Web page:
Challenge students with a discussion about prepositions and conjunctions in this lesson. Your class will write a journal entry to explain the function of the prepositions and conjunctions in a specific sentence.
This lesson gives students practice identifying first person and third person narration in fiction and nonfiction texts. It could be taught as a stand-alone lesson or as a precursor to the lesson Fiction vs. Nonfiction.
Students will use a combination of graphic organizers in this lesson plan to learn about famous African American poets and their poetry. They will work in groups to research a famous poet, and choose one of their poems to analyze. Then, they'll share their findings with the class.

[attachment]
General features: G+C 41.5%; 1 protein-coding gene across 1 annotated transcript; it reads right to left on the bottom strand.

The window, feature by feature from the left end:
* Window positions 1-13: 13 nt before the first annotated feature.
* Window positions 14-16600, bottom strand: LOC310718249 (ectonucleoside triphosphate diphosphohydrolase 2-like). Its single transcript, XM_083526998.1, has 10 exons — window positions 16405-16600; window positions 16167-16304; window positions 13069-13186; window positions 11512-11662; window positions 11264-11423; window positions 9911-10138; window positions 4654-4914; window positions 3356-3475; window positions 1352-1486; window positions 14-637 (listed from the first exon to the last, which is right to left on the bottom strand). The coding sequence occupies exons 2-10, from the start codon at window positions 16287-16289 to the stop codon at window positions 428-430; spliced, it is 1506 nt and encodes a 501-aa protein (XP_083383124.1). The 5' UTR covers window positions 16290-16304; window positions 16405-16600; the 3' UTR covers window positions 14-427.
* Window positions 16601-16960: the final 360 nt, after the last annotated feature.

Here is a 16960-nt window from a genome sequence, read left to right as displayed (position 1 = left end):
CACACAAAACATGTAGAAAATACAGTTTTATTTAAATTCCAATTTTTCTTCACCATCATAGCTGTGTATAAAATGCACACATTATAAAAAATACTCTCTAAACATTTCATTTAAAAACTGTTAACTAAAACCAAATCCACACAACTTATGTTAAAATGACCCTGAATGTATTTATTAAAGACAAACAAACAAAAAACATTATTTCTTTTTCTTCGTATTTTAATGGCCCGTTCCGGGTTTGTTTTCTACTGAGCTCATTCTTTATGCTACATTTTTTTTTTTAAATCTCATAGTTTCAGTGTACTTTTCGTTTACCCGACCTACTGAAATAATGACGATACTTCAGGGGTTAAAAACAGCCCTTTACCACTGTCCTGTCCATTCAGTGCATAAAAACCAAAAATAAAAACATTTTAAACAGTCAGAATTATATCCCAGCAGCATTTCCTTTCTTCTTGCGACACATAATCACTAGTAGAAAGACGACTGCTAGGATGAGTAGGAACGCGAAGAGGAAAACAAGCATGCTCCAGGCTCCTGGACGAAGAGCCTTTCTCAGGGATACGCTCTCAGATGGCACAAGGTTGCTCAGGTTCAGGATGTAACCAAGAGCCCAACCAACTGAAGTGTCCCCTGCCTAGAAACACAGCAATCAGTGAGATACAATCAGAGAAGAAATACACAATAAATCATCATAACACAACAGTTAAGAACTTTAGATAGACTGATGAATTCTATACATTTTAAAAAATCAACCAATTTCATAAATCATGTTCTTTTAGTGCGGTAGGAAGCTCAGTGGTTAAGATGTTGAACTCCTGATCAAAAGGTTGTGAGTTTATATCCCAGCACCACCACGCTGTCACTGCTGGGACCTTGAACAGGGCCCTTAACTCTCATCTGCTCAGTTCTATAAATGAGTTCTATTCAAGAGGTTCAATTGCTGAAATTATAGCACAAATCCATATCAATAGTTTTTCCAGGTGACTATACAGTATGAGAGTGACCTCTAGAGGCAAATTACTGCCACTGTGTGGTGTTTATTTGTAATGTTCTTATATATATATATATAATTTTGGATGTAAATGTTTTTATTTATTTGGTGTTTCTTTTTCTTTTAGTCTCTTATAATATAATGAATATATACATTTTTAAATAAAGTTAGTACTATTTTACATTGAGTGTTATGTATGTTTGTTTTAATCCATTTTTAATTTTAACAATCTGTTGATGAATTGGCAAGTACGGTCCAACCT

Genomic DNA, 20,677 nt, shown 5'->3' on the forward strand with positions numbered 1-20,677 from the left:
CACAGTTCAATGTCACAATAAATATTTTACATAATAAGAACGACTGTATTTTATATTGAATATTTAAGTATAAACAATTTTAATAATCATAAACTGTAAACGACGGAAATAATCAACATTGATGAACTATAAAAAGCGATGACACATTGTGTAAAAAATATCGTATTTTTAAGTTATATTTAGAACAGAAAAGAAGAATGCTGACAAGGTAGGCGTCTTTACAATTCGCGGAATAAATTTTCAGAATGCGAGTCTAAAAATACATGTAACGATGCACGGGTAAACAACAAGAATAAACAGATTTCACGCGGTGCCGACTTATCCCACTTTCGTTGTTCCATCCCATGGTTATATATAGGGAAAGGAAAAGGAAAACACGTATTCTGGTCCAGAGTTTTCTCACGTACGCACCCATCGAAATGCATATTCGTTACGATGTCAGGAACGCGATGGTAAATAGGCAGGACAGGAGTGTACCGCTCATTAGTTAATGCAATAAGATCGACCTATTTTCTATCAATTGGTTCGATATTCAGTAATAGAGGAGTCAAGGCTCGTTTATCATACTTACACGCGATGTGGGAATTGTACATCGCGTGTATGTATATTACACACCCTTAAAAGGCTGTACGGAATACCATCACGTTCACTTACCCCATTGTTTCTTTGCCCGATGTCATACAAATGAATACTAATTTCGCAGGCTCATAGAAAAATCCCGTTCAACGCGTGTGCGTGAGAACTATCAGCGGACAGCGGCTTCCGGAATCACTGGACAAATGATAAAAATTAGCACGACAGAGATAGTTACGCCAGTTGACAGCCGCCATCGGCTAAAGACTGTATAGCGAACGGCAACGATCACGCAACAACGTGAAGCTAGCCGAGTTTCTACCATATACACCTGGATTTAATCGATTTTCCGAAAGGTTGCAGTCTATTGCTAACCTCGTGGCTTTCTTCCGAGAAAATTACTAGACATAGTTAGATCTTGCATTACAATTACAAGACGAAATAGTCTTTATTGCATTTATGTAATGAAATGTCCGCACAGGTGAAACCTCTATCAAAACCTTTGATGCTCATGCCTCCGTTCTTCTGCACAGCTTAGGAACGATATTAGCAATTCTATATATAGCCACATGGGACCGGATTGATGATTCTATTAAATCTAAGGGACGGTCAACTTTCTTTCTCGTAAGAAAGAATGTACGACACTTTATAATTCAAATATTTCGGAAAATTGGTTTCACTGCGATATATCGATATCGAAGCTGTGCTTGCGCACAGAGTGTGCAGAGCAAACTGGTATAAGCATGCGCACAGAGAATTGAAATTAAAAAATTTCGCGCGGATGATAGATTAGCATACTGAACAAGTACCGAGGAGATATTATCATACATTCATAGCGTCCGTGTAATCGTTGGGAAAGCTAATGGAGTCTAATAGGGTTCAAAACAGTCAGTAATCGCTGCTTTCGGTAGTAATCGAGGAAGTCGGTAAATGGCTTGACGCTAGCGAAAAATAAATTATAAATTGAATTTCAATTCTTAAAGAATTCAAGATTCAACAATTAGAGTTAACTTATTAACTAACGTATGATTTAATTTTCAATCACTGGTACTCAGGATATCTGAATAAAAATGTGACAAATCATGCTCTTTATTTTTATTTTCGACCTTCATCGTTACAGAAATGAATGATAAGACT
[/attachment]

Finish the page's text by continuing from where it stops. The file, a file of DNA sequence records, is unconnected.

Is it real or is it fantasy? This lesson introduces students to the literary concepts of realism and fantasy. Readers will practice this skill by using details in texts to distinguish the two genre elements.
This fun combination of scavenger hunt and bingo is sure to please young learners. Not only will your students increase their knowledge of text features, they'll also enjoy a selection of engaging games.
Teach your class to develop strong inferencing skills by focusing on clues and hard evidence. In this lesson, students will play a game of “What’s for Breakfast?” to help them link context clues with word meaning.
Describe the facts! This lesson teaches your ELs to identify adjectives and their important role as key details in informational texts. Use it as a stand-alone lesson or as support to the lesson Summarizing Nonfiction Texts.
Adverbs—they're anything but basic! Introduce your students to a misunderstood part of speech with this adverb lesson plan. Students will learn to identify the different ways adverbs are used before writing their own descriptive sentences.